A large or medium-sized office or commercial building might contain hundreds of rooms. Modern technology enables each of those rooms to benefit from automatic control of the parameters that most affect the occupants’ health, safety, comfort and productivity – notably the lighting, and the air temperature and quality. But what do you actually need to achieve these benefits – room automation or building automation?
The most advanced automation systems today will have an array of sensors to measure these parameters inside each room:
- typically an infrared sensor to detect occupancy
- a temperature sensor
- an ambient light sensor. The best light sensors today respond to luminance in almost the same way as the human eye does, to give realistic measurements of the brightness of light falling on the surface of the sensor.
- a gas sensor sensitive to carbon dioxide (CO2) or volatile organic compounds (VOCs). The readings from a gas sensor can be processed to provide a proxy measure of indoor air quality (IAQ).
In conventional systems, these sensors cannot accomplish anything on their own. They send their data to a control panel where it is collected and processed to switch and dim the lights, open and close the window blinds, adjust the speed of the ventilation fans and so on. With new IoT technologies coming up, sensors can also pre-process data and send it directly to actuators in the room. Blinds, fans and lights then are also able to process the incoming information. They decide themselves when to react in response to inputs from the sensors, and settings chosen by the room’s users. Compared to conventional systems, that makes networks a lot more lean.
The point here is that all of these sensing, control and actuation functions are – or at least can be – local to the room itself. They are an example of a type of system that is best described as ‘room automation’.
If this technology is deployed in each room in a large building, most of the space will be subject to some form of automatic control. So is this collection of room automation systems a ‘building automation’ system?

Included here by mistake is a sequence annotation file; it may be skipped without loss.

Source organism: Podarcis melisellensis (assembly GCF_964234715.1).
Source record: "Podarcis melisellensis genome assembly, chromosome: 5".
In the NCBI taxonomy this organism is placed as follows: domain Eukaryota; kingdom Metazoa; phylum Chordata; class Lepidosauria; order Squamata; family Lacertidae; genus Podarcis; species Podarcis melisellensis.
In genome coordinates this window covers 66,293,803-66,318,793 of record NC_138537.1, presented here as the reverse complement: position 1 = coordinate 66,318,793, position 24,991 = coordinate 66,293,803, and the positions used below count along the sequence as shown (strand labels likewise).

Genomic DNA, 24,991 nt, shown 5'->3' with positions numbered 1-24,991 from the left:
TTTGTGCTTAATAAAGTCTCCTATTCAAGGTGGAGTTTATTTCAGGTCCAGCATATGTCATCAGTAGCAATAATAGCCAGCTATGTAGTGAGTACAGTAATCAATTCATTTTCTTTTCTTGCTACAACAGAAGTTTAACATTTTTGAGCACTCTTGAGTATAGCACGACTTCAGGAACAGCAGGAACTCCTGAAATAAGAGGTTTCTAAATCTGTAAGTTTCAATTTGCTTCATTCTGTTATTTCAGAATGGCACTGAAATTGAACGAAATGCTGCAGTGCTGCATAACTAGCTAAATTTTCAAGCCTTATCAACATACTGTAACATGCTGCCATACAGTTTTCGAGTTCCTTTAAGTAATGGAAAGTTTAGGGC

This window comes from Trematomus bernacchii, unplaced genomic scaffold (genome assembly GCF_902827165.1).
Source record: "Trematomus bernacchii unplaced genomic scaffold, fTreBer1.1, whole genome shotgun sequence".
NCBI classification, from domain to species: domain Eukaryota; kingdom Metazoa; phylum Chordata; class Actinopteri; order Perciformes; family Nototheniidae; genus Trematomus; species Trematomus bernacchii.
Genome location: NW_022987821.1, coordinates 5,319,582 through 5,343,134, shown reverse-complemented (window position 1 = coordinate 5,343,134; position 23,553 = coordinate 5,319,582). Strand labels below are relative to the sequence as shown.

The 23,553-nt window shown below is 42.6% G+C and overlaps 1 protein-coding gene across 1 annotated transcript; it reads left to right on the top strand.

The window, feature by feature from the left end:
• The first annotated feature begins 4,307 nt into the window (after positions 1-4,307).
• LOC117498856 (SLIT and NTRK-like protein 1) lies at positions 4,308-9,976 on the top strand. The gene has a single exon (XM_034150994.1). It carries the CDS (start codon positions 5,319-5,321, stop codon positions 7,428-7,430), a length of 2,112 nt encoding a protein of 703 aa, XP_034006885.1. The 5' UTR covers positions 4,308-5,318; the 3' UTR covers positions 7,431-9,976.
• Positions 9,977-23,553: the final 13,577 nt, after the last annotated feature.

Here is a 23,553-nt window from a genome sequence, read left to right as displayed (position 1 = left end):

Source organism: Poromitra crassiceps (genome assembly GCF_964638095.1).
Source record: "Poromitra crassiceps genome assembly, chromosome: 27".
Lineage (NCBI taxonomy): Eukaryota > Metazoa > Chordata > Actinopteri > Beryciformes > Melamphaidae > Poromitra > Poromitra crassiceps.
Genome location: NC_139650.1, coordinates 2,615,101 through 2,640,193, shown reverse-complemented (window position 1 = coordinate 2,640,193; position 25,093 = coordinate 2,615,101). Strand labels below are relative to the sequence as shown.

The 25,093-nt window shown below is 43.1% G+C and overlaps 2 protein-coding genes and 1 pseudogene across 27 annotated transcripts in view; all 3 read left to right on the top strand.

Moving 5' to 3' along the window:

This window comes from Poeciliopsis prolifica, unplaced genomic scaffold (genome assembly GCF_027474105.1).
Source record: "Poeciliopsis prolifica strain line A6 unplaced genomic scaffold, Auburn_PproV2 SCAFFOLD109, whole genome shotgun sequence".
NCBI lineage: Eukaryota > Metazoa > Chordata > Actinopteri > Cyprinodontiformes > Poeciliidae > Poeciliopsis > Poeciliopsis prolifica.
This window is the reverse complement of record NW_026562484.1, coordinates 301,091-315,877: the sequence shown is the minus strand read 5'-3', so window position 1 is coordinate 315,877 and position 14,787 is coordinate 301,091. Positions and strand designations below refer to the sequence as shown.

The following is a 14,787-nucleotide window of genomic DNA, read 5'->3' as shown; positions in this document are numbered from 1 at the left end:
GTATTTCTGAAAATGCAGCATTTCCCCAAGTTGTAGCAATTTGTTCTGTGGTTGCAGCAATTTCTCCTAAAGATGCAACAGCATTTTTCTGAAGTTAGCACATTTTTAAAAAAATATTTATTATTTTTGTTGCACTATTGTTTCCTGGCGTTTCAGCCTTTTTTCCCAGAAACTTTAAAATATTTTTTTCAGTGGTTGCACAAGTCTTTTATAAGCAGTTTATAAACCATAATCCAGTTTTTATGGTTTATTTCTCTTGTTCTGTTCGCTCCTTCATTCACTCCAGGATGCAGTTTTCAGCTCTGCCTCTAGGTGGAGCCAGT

Well, no. In fact, building automation has a different set of functions. It’s worth being clear about the difference, because with an understanding of the different functions of room and building automation, the building’s operators can make an informed decision about how best to connect all of a building’s sensors, devices and controls.
A building automation system controls functions that operate over the whole building, or large parts of the building. A fire safety system is a good example of building automation. It will draw on data from sensors (smoke detectors and temperature sensors) in individual rooms. But the system has to operate across the whole building. If a smoke detector detects smoke in a single room, it cannot confine its operations to that one room (for instance by triggering sprinklers in that one room). Alarms will need to be sounded in some or all of the building, emergency lighting activated in corridors and stairways, alerts transmitted to emergency services, electrical systems shut down, and so on.
In the same way, heating and ventilation controls have a building-wide aspect to their operation: depending on the outside temperature, the building’s vents will need to be opened or closed centrally, and water heaters turned up or turned down. Lighting systems too will typically have an element of central control to adjust their operation outside normal working hours.
Implementing building automation calls for a sophisticated hardware architecture that is inherently more complex than that of a single room automation system. But it will in part draw on components – sensors and so on – that are also used in room automation.
The question for makers of automation systems, and also for customers who specify building systems, is how to make the connections between room automation and building automation systems as simple and transparent as possible. Simple and transparent systems are always preferable in technology, provided they offer the required functionality, because they are cheaper to buy and install, and easier to maintain and repair, than more complex alternatives.